One woman called to say she remembered the Mincome project. In the early 1970s, she was a single mother raising two girls on welfare – then called Mothers’ Allowance. She said she had always been treated respectfully, but there was one thing case workers said that bothered her.
“She said she wanted to get some job training. They told her to go home and take care of her kids and they would take care of her,” explained Forget.
When the opportunity to transfer from Mothers’ Allowance to Mincome came along, the woman took it. With no restrictions on how she could spend the money she was given, she signed up for training and got a part-time job at the local library which eventually became a full-time career.
“So when I talked to her, she was incredibly proud of having modelled a different kind of life for her daughters,” Forget said. The retired librarian invited Forget to visit her home. Inside, she was shown pictures from her two girls’ graduations, mother beaming with pride.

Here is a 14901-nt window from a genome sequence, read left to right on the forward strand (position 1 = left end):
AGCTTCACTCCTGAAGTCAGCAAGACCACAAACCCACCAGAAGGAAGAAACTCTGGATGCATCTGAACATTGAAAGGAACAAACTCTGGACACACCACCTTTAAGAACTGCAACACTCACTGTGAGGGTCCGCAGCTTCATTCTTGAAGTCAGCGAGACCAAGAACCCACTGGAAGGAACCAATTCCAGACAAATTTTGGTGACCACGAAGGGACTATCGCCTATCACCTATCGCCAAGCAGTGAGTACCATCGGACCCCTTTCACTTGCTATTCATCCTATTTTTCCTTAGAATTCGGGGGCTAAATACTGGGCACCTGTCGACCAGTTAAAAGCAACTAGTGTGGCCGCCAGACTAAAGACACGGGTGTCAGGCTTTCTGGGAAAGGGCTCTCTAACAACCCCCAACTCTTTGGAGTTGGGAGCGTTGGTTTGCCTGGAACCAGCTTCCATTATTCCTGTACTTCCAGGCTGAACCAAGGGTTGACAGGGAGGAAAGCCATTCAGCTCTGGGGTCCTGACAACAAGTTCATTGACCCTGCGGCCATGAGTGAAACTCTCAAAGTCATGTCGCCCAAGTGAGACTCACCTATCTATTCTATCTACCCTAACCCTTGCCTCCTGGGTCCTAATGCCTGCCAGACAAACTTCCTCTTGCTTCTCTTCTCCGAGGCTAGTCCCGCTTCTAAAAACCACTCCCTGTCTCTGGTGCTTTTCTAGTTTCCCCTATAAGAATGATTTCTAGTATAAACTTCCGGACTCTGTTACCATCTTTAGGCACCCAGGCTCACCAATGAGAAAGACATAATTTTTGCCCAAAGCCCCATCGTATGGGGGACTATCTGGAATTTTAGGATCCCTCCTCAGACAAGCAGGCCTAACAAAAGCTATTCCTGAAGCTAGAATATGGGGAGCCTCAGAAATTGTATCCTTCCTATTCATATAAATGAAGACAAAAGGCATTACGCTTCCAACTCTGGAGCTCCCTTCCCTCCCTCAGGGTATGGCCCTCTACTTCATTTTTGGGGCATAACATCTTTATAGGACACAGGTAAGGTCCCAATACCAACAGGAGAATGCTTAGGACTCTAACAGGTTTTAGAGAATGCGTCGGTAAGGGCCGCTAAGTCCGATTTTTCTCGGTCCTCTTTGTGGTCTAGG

In 2011, Forget released a paper distilling how Mincome affected people’s health using census data. She found overall hospitalization rates (for accidents, injuries, and mental health diagnoses) dropped in the group who received basic income supplements.
By giving a community’s poorest residents enough to lift their incomes above the poverty line, there was a measurable impact on the health care system. It’s this kind of logic that Forget hopes will propel the idea of basic income forward, four decades later.
“I’m enough of an optimist to believe that eventually we’re going to end up there. I think we already have part of the program in place,” said Forget, referring to existing supplements including the Guaranteed Income Supplement for seniors and the National Child Benefit.
“The one gap in the system right now is the working poor: people working in insecure and precarious jobs.”
“Canada’s welfare system is a box with a tight lid. Those in need must essentially first become destitute before they qualify for temporary assistance,” said TD Bank’s former chief economist Don Drummond after the social agency’s report was released in 2010.